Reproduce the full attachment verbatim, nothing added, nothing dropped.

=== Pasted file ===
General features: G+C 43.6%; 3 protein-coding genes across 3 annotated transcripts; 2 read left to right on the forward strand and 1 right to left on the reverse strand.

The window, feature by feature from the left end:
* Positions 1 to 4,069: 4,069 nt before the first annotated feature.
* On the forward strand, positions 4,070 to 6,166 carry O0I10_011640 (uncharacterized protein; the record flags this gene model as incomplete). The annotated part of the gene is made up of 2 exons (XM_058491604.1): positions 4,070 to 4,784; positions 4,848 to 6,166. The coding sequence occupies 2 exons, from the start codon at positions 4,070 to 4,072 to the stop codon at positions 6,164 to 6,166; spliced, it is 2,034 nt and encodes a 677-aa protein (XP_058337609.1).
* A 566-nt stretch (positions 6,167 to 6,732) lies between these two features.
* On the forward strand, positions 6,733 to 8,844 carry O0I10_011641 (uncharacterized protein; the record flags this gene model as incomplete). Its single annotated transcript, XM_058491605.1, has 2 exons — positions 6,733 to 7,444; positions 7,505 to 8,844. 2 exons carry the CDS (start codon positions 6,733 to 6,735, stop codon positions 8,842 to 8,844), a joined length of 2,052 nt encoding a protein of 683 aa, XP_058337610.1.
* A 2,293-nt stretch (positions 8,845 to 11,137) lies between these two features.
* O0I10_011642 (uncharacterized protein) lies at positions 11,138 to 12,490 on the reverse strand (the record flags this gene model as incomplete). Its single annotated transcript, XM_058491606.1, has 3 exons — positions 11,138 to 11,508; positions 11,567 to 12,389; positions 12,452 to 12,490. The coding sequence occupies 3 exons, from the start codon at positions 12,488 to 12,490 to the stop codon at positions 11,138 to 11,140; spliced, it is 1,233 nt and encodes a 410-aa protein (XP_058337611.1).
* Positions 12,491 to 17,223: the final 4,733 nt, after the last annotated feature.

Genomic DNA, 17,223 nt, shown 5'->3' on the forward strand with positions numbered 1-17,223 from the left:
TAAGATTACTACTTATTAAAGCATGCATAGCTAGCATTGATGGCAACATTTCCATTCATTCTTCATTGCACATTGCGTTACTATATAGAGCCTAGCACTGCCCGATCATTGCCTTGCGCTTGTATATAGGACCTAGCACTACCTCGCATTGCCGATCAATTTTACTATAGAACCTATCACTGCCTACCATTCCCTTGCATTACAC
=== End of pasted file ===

General features: G+C 43.6%; 3 protein-coding genes across 3 annotated transcripts; 2 read left to right on the forward strand and 1 right to left on the reverse strand.

The window, feature by feature from the left end:
* Positions 1 to 4,069: 4,069 nt before the first annotated feature.
* On the forward strand, positions 4,070 to 6,166 carry O0I10_011640 (uncharacterized protein; the record flags this gene model as incomplete). The annotated part of the gene is made up of 2 exons (XM_058491604.1): positions 4,070 to 4,784; positions 4,848 to 6,166. The coding sequence occupies 2 exons, from the start codon at positions 4,070 to 4,072 to the stop codon at positions 6,164 to 6,166; spliced, it is 2,034 nt and encodes a 677-aa protein (XP_058337609.1).
* A 566-nt stretch (positions 6,167 to 6,732) lies between these two features.
* On the forward strand, positions 6,733 to 8,844 carry O0I10_011641 (uncharacterized protein; the record flags this gene model as incomplete). Its single annotated transcript, XM_058491605.1, has 2 exons — positions 6,733 to 7,444; positions 7,505 to 8,844. 2 exons carry the CDS (start codon positions 6,733 to 6,735, stop codon positions 8,842 to 8,844), a joined length of 2,052 nt encoding a protein of 683 aa, XP_058337610.1.
* A 2,293-nt stretch (positions 8,845 to 11,137) lies between these two features.
* O0I10_011642 (uncharacterized protein) lies at positions 11,138 to 12,490 on the reverse strand (the record flags this gene model as incomplete). Its single annotated transcript, XM_058491606.1, has 3 exons — positions 11,138 to 11,508; positions 11,567 to 12,389; positions 12,452 to 12,490. The coding sequence occupies 3 exons, from the start codon at positions 12,488 to 12,490 to the stop codon at positions 11,138 to 11,140; spliced, it is 1,233 nt and encodes a 410-aa protein (XP_058337611.1).
* Positions 12,491 to 17,223: the final 4,733 nt, after the last annotated feature.

Genomic DNA, 17,223 nt, shown 5'->3' on the forward strand with positions numbered 1-17,223 from the left:
TAAGATTACTACTTATTAAAGCATGCATAGCTAGCATTGATGGCAACATTTCCATTCATTCTTCATTGCACATTGCGTTACTATATAGAGCCTAGCACTGCCCGATCATTGCCTTGCGCTTGTATATAGGACCTAGCACTACCTCGCATTGCCGATCAATTTTACTATAGAACCTATCACTGCCTACCATTCCCTTGCATTACAC